According to the National Safety Council, at least 28 percent of all traffic accidents in the U.S. in 2010 involved drivers using cellular devices. Cell phone use behind the wheel has become a hot topic of contention for lawmakers, law enforcement and the public. While many call for more regulation, Ford may be working on a friendlier solution with its new experimental OpenXC platform for cars.
Android apps for cars only
OpenXC — an open-source connectivity research platform developed by Ford and New York City-based Bug Labs — employs a small hardware component installed in the vehicle that reads and translates data from the vehicle’s on board network. That information then is accessible for use in Android applications. With it, developers will be able to devise apps allowing drivers to send emails, get directions and who-knows-what other tasks without taking his or her eyes off the road.
T.J. Giuli, an engineer with Ford’s Infotronics Research and Advanced Engineering team, said:
“With OpenXC, we want to enable anybody to write for the platform. It’s based on Android, but it’s easier to use. It’s open-source software from the beginning. OpenXC is in private beta right now. When we do release publicly, the entire source base will be open.”
App developers to get access
OpenXC is being shipped to developers so that they can devise apps that keep a driver’s hands off his or her smartphone.
Giuli reported that the technology grew out of a previous platform, which was tested in a competition:
“OpenXC is a platform that’s grown out of several ideas we’ve been looking at for research for a while. We did a previous platform with similar ideas: You could write code that ran on your car, and we partnered with Microsoft and the University of Michigan, and teams designed applications and had a competition. We took a lot of the things we learned from that platform and applied them to OpenXC.”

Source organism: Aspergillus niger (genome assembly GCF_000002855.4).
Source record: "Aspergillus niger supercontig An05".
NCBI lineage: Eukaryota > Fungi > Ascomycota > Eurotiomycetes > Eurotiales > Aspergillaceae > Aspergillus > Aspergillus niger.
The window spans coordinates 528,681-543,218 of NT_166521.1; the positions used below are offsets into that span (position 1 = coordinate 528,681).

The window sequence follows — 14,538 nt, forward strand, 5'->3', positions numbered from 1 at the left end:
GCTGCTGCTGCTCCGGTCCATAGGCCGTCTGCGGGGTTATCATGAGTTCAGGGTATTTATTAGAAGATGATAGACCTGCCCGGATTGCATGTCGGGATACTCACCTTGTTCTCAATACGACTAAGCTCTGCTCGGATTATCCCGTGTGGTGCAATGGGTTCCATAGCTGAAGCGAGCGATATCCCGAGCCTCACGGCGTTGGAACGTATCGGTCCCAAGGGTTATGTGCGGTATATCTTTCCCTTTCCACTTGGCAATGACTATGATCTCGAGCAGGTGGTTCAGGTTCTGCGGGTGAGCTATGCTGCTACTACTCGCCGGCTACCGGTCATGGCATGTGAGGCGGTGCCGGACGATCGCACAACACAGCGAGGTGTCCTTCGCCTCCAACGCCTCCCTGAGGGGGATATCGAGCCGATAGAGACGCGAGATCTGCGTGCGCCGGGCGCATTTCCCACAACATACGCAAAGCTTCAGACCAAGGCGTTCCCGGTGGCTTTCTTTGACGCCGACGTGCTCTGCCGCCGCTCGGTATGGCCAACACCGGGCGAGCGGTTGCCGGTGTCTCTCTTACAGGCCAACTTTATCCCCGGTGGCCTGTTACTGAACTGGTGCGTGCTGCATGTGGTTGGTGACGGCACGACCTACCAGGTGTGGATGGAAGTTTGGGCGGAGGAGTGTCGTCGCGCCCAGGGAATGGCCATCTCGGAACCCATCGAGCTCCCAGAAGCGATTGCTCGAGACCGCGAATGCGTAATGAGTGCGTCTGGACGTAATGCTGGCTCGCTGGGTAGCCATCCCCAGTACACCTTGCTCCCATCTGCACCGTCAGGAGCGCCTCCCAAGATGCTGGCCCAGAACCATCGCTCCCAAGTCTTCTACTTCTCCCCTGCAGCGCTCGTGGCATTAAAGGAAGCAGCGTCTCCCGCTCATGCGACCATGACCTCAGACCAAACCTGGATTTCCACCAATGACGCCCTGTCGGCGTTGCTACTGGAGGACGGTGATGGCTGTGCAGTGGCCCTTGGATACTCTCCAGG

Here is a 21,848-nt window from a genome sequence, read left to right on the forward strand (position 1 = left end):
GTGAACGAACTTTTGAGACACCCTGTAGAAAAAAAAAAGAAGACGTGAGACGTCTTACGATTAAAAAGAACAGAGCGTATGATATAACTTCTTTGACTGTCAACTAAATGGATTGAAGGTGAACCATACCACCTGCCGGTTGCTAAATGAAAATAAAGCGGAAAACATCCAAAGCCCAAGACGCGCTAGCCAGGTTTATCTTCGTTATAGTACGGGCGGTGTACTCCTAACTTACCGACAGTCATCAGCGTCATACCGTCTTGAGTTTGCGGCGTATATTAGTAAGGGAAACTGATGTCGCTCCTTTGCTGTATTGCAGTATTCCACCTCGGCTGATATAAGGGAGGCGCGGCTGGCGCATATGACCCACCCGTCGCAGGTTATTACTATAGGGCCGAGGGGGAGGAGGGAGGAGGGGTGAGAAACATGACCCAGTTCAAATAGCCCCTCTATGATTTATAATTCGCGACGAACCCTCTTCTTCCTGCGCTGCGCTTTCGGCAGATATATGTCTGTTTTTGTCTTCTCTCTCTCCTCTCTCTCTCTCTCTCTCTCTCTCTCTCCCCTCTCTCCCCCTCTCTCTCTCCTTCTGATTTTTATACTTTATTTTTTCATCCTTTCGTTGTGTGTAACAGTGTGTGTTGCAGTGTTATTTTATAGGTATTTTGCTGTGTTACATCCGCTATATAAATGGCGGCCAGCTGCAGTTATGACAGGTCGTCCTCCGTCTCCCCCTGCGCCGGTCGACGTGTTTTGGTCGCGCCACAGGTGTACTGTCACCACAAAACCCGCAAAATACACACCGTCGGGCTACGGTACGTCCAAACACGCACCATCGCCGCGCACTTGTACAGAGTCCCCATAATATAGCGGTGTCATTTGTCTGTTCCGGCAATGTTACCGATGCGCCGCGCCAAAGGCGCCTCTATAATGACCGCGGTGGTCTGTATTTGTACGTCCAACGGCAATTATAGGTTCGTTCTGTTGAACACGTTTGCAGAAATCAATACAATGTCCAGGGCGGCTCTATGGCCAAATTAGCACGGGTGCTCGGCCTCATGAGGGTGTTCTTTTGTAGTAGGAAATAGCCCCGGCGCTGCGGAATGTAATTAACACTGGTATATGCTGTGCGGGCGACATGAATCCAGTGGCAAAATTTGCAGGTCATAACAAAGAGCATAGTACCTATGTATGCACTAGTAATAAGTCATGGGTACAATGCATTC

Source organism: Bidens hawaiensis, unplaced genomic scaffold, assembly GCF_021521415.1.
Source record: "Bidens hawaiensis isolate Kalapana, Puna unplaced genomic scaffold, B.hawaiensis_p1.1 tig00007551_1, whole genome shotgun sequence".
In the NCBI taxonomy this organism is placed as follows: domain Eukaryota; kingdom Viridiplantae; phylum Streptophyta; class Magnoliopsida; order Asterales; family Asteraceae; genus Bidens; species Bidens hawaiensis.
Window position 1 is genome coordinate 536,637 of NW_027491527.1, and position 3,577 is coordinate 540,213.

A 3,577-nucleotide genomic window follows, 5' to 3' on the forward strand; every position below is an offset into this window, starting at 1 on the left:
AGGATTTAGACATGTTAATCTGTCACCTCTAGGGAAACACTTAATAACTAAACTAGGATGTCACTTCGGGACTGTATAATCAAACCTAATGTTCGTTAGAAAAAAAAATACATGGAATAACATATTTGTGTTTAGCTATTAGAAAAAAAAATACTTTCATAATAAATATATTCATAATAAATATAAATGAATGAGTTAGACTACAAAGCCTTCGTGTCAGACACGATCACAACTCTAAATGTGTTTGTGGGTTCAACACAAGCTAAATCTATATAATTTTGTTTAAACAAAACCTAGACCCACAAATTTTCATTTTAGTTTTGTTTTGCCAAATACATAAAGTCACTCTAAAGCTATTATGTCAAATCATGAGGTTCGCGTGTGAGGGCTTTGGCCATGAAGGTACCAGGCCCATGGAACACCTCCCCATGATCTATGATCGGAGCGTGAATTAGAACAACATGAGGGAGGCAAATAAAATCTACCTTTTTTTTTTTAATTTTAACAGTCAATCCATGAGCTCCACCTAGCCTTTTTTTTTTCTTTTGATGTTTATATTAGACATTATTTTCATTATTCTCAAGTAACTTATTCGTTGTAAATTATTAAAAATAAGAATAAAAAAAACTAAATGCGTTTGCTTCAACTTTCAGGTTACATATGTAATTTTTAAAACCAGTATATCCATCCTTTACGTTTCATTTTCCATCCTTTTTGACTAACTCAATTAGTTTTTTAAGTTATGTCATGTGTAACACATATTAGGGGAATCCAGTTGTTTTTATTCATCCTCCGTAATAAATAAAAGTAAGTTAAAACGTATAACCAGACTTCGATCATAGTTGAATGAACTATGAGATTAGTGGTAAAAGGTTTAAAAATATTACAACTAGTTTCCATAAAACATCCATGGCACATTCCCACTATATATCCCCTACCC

Third-world consumer trends
Ford believes that the platform will better serve emerging economies like India, whose market needs are not easily discerned.
Venkatesh Prasad, senior technical director for Ford Research and Innovation, said:
“India is such a unique and diverse marketplace that –- as an automaker -– it’s almost impossible for us to keep pace with consumer trends. With OpenXC, Ford is opening up access to the car. By enabling local and independent developers to easily and quickly create apps using data provided by the car in combination with mobile connectivity and the power of the cloud, the possibilities are almost limitless.”
First toolkits have shipped
The University of Michigan, Stanford, MIT and several private developers — such as the U.S.-based Weather Underground and India’s HCL Technologies — were shipped the first OpenXC toolkits. As these developers run with the new research platform, who knows what new tricks they may devise for future Ford drivers?
There is no definite word on when the platform will be made available in consumer cars. But Giuli suggests it could emerge as soon as this year.